7. Don’t try too hard to do things you are not talented for. For example, if you are not good at dancing and have low physical intelligence, don’t expect to get it right off the bat. If you use your most developed types of intelligence, it will be easier to succeed when you try something in your area, even if you don’t have much knowledge. Within a family, a specific type of intelligence (for example, the physical one) can often be more valued than another (for example, the interpersonal one) through messages such as “Stop staring at the other kids and go ahead and open this jar if you can”. This has nothing to do with reality but with the limited minds of others.
8. Don’t expect others to believe what you believe. If they did, they would no longer need to learn. The same is true for you, too. But, of course, after a certain period of learning, you may conclude that not everything you thought was so, either excellent or accurate, and everyone has the freedom to believe what they choose.
9. Don’t seek to prove anything to anyone. Self-confidence is conquered using other ways. In college, I liked a female colleague and suggested that we go out for a cup of tea. She answered, “In the afternoon, I have an essential job interview. Here’s what I’m suggesting to you: If I get it, we go out for tea. If not, we don’t “. I considered this an opportunity to prove that I trusted her and accepted. In fact, I had just done a stupid thing: I had no way of knowing that the job she was interviewed for was right for her, or at least that the human resource person interviewing her was competent. I had nothing to prove because my acceptance did not actually mean anything. She failed the interview (I don’t know for which reasons). I never went out with her, and I don’t know what happened to that colleague.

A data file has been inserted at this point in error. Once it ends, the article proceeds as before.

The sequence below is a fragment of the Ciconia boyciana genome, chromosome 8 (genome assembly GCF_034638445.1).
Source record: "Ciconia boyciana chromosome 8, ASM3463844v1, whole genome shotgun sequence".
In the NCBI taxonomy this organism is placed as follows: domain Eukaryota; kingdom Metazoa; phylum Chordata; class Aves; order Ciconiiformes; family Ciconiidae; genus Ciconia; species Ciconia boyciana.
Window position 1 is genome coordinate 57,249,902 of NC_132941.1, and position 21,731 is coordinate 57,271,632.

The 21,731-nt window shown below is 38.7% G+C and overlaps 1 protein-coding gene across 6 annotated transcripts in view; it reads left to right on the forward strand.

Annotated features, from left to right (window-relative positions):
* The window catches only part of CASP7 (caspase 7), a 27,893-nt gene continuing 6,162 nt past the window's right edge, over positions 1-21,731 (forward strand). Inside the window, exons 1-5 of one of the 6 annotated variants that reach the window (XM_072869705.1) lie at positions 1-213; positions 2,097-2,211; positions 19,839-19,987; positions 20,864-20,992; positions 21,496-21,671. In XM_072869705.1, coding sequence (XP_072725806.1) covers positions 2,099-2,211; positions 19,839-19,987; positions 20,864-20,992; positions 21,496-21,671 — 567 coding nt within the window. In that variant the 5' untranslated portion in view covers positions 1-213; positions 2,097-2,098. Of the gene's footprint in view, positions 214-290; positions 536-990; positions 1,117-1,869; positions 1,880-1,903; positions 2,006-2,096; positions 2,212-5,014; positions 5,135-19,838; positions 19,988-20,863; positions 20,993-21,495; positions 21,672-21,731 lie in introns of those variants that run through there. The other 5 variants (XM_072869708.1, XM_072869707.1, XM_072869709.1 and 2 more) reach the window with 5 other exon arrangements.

10. Don’t try to reinvent the formula before applying it. You first need to observe the procedure if you want to learn something, not create something. For example, if a doctor prescribes a drug to a patient and the patient doesn’t take it as prescribed, it is the patient’s fault, not the doctor’s or the fault of the medicine. So, don’t start reinventing the wheel before understanding how it works. I am sometimes asked if there are people for whom the effective learning techniques I offer do not work. I answer, “Yes, they don’t work for those who don’t apply them.”
11. Don’t blame the teacher/trainer, but learn to ask him for what you need differently. Discover your learning styles and select from the approx. 100 teaching methods available nowadays, the ones in which you choose to take responsibility for the learning process.
Copyright © Marcus Victor Grant 2017-present. Translation by Cristiana Brezeanu of the article “Ce să nu faci ca să ai success din prima “, which was previously published in Romanian on May the 5th, 2021, on Discerne. Copyright © Marcus Victor Grant, all rights reserved.